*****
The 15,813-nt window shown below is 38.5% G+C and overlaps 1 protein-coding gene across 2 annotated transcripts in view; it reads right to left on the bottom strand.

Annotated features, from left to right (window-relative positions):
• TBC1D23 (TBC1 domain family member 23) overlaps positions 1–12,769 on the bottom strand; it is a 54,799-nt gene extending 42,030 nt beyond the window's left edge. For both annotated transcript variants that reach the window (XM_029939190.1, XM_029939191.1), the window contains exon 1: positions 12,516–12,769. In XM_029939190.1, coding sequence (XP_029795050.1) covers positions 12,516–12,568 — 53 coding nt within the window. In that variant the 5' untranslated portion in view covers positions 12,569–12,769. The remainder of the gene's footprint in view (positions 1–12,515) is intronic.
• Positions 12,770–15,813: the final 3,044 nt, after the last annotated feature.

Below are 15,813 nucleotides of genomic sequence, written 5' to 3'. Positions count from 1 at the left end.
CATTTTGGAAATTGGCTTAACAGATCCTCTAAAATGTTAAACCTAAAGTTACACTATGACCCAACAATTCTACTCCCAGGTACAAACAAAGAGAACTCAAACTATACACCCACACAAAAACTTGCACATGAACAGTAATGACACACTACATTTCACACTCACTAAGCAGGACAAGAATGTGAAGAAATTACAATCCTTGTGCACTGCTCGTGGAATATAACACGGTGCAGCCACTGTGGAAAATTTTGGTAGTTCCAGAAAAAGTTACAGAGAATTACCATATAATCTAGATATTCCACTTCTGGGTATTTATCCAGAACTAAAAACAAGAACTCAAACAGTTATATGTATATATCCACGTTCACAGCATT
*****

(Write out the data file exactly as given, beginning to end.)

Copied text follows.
The 15,813-nt window shown below is 38.5% G+C and overlaps 1 protein-coding gene across 2 annotated transcripts in view; it reads right to left on the bottom strand.

Annotated features, from left to right (window-relative positions):
• TBC1D23 (TBC1 domain family member 23) overlaps positions 1–12,769 on the bottom strand; it is a 54,799-nt gene extending 42,030 nt beyond the window's left edge. For both annotated transcript variants that reach the window (XM_029939190.1, XM_029939191.1), the window contains exon 1: positions 12,516–12,769. In XM_029939190.1, coding sequence (XP_029795050.1) covers positions 12,516–12,568 — 53 coding nt within the window. In that variant the 5' untranslated portion in view covers positions 12,569–12,769. The remainder of the gene's footprint in view (positions 1–12,515) is intronic.
• Positions 12,770–15,813: the final 3,044 nt, after the last annotated feature.

Below are 15,813 nucleotides of genomic sequence, written 5' to 3'. Positions count from 1 at the left end.
CATTTTGGAAATTGGCTTAACAGATCCTCTAAAATGTTAAACCTAAAGTTACACTATGACCCAACAATTCTACTCCCAGGTACAAACAAAGAGAACTCAAACTATACACCCACACAAAAACTTGCACATGAACAGTAATGACACACTACATTTCACACTCACTAAGCAGGACAAGAATGTGAAGAAATTACAATCCTTGTGCACTGCTCGTGGAATATAACACGGTGCAGCCACTGTGGAAAATTTTGGTAGTTCCAGAAAAAGTTACAGAGAATTACCATATAATCTAGATATTCCACTTCTGGGTATTTATCCAGAACTAAAAACAAGAACTCAAACAGTTATATGTATATATCCACGTTCACAGCATT